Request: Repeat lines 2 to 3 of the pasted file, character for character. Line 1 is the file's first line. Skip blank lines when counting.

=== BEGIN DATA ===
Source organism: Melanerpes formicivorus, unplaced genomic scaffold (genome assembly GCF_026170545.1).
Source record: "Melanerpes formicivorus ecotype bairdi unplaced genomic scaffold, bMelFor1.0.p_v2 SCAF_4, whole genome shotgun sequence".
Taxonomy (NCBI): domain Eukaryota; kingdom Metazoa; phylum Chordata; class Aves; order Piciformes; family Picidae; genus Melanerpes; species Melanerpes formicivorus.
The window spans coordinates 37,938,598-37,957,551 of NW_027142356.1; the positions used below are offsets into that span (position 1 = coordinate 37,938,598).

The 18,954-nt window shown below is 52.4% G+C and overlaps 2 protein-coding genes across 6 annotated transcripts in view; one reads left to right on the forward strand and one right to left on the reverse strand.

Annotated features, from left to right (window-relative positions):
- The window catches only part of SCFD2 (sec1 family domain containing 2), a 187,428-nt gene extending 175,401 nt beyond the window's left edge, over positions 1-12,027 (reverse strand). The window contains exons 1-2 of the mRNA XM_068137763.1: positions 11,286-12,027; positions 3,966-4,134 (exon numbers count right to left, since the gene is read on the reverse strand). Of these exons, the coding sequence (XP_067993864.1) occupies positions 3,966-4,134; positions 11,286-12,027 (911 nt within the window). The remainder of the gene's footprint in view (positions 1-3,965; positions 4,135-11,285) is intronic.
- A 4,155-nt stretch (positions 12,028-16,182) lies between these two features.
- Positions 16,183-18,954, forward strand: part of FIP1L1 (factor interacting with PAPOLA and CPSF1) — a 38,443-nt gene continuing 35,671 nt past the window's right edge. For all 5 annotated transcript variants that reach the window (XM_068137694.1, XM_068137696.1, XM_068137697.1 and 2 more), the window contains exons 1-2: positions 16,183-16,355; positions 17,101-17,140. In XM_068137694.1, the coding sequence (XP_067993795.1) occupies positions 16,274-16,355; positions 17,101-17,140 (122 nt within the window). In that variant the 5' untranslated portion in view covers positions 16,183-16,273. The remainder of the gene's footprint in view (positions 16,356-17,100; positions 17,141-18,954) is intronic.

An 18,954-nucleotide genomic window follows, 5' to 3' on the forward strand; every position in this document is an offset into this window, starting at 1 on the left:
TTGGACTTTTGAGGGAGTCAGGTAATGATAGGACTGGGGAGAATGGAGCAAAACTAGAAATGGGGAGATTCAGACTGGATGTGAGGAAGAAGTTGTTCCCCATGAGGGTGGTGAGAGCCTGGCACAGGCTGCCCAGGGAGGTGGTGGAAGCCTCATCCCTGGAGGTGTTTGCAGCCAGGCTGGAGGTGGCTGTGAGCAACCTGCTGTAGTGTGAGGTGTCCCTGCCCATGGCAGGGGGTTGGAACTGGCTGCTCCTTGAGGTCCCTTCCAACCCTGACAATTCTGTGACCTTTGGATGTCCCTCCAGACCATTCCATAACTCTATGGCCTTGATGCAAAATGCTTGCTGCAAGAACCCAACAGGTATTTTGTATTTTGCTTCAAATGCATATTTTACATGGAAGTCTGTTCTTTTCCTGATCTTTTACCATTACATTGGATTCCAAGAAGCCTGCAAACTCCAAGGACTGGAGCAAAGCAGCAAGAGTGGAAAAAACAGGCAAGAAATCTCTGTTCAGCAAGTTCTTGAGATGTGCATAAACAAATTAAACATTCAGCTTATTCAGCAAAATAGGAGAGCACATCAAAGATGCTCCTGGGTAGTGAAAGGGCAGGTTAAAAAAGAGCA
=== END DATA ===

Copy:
Source record: "Melanerpes formicivorus ecotype bairdi unplaced genomic scaffold, bMelFor1.0.p_v2 SCAF_4, whole genome shotgun sequence".
Taxonomy (NCBI): domain Eukaryota; kingdom Metazoa; phylum Chordata; class Aves; order Piciformes; family Picidae; genus Melanerpes; species Melanerpes formicivorus.